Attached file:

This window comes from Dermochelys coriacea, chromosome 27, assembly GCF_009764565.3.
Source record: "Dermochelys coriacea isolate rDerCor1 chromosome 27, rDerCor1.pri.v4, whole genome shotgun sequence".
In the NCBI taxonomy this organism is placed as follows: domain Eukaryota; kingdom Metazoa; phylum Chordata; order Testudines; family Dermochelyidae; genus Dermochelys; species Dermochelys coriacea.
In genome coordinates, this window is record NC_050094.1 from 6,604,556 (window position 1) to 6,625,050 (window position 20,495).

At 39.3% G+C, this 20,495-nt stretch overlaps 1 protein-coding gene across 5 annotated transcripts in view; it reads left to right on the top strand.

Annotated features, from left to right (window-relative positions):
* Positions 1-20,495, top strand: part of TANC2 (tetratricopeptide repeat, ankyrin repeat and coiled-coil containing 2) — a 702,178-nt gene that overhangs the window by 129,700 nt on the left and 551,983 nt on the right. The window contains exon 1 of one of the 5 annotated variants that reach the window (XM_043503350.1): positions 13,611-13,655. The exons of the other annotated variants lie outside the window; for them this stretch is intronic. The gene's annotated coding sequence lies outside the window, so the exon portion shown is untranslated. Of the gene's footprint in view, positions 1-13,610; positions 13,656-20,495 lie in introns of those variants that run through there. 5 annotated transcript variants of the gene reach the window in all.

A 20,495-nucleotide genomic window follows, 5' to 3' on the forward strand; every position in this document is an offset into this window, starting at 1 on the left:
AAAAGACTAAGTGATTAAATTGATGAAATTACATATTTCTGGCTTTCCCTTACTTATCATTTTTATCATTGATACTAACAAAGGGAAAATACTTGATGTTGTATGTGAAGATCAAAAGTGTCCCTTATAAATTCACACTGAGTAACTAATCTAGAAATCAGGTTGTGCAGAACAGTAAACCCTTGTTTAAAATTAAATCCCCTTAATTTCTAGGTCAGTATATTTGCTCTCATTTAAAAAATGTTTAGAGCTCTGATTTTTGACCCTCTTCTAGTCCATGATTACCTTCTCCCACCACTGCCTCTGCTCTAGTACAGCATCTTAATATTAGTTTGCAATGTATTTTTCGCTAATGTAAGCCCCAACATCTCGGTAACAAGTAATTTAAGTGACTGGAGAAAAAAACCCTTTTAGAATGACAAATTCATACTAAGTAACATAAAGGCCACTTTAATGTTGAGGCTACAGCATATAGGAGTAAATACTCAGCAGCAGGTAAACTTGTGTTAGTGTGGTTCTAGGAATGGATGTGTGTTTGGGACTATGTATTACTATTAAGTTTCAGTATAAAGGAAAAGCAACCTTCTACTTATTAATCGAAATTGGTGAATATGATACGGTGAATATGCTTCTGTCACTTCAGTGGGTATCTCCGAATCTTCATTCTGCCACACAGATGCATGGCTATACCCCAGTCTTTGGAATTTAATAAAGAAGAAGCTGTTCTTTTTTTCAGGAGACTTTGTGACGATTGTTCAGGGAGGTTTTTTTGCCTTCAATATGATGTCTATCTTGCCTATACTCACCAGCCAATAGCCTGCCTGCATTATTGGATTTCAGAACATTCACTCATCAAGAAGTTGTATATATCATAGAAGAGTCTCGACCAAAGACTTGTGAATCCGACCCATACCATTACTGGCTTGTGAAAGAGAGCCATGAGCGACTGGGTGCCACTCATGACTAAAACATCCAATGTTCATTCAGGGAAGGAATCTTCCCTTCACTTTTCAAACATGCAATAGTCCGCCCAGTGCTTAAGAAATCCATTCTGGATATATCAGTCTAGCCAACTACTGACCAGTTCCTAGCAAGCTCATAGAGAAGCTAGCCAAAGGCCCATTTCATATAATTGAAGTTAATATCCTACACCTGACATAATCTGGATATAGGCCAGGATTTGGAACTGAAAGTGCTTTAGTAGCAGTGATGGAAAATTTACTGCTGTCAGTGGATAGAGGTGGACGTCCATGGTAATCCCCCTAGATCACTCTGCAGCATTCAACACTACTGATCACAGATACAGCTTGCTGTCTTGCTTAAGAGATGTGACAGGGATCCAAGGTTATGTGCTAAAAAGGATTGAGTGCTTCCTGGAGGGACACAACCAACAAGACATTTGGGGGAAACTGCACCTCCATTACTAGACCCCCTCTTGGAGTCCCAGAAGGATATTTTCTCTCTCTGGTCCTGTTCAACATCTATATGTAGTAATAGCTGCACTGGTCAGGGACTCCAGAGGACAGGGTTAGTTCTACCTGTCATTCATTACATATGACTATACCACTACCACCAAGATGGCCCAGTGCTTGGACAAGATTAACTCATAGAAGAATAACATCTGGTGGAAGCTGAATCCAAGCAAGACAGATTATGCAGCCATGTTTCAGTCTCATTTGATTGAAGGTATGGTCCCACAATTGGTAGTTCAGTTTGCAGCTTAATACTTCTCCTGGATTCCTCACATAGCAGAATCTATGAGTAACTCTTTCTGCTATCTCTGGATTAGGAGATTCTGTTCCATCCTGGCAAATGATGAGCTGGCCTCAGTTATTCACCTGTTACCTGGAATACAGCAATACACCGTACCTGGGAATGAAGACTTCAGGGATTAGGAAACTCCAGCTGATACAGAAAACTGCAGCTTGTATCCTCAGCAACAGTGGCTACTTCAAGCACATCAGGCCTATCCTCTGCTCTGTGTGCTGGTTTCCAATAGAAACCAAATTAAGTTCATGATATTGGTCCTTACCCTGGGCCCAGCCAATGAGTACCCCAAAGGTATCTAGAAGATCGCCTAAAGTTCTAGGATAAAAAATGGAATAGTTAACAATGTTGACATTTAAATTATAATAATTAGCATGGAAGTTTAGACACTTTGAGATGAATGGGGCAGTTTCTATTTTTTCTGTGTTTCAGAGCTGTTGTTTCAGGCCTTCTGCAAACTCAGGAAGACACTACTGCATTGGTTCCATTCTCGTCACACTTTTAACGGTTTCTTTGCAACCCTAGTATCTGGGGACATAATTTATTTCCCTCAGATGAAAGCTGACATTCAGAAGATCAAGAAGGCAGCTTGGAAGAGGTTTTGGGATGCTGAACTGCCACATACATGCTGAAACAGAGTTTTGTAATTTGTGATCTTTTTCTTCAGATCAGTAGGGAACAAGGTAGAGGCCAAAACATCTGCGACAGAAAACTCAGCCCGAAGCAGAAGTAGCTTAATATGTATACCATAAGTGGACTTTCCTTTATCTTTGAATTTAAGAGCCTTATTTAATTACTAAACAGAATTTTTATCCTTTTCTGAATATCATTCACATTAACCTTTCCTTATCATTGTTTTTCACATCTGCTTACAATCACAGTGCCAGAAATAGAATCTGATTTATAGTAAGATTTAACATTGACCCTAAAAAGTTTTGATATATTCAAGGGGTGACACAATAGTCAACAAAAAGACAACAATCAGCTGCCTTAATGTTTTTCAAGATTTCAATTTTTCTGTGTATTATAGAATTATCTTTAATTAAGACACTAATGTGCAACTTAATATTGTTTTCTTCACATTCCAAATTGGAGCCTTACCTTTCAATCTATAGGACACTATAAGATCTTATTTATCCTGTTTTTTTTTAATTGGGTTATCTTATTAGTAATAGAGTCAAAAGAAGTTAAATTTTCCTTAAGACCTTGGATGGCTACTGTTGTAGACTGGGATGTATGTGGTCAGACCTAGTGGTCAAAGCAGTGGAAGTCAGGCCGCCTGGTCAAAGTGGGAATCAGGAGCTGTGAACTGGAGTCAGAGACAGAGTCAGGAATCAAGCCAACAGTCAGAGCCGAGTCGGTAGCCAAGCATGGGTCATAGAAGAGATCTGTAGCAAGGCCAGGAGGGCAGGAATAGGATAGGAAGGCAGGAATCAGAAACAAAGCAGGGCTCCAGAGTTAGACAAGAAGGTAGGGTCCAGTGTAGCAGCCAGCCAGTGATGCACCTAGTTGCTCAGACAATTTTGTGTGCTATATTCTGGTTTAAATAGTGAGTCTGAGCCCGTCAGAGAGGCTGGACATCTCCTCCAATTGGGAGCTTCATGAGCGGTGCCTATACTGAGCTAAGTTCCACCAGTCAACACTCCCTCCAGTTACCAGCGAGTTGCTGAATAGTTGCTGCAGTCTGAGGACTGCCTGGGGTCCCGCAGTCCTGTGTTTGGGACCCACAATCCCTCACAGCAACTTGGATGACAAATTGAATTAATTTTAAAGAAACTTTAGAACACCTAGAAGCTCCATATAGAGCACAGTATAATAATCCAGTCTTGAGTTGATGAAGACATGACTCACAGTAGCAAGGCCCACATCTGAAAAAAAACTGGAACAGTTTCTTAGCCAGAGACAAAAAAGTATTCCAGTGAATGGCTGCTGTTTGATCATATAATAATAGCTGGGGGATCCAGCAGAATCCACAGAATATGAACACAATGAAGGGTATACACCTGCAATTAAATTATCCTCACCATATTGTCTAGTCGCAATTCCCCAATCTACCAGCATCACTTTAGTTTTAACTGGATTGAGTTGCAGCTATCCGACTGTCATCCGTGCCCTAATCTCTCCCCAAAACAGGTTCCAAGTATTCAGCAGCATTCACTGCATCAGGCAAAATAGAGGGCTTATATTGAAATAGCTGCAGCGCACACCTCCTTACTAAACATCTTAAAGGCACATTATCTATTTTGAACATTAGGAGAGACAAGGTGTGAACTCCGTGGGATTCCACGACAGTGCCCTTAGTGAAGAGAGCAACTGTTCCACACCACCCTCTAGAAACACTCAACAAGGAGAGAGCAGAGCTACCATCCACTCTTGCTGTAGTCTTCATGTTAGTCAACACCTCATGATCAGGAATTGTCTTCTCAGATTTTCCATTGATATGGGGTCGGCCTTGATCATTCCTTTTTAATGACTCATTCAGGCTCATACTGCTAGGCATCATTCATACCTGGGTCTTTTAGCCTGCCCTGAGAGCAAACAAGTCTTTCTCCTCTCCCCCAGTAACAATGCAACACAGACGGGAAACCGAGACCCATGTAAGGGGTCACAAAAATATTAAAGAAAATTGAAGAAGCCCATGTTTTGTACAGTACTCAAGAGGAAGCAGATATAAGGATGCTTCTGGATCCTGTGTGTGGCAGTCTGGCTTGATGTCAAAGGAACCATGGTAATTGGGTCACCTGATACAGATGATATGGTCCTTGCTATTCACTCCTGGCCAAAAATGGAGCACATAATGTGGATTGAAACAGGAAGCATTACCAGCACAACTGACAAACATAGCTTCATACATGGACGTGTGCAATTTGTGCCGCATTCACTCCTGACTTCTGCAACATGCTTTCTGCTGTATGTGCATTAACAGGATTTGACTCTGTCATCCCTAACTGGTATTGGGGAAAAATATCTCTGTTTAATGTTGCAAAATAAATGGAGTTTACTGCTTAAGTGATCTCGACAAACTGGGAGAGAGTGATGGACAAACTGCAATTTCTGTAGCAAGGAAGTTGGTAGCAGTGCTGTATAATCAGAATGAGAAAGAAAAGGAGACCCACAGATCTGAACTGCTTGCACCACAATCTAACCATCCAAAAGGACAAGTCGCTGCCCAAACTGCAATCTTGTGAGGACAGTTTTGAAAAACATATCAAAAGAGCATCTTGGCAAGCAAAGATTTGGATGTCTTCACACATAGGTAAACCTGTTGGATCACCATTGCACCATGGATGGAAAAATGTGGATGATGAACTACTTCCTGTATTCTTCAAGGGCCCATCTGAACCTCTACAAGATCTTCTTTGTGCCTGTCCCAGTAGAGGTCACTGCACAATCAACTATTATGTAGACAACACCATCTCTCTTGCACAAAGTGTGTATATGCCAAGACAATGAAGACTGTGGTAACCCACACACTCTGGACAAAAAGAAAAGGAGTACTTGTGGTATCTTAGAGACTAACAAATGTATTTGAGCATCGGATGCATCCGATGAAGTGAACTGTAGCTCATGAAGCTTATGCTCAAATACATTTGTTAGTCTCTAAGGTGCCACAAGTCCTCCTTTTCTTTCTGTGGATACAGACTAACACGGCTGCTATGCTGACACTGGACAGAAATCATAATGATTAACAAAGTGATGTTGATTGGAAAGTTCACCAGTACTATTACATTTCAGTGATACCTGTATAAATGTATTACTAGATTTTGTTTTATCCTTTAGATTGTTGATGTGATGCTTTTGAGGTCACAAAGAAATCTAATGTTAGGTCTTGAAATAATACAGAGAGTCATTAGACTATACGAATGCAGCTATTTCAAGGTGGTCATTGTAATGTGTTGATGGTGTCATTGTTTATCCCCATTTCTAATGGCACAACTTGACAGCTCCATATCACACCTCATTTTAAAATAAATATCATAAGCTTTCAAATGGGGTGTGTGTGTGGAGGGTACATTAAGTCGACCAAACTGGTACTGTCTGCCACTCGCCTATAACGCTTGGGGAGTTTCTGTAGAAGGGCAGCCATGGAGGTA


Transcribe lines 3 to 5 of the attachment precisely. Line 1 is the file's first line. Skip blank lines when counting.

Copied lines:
In the NCBI taxonomy this organism is placed as follows: domain Eukaryota; kingdom Metazoa; phylum Chordata; order Testudines; family Dermochelyidae; genus Dermochelys; species Dermochelys coriacea.
In genome coordinates, this window is record NC_050094.1 from 6,604,556 (window position 1) to 6,625,050 (window position 20,495).

At 39.3% G+C, this 20,495-nt stretch overlaps 1 protein-coding gene across 5 annotated transcripts in view; it reads left to right on the top strand.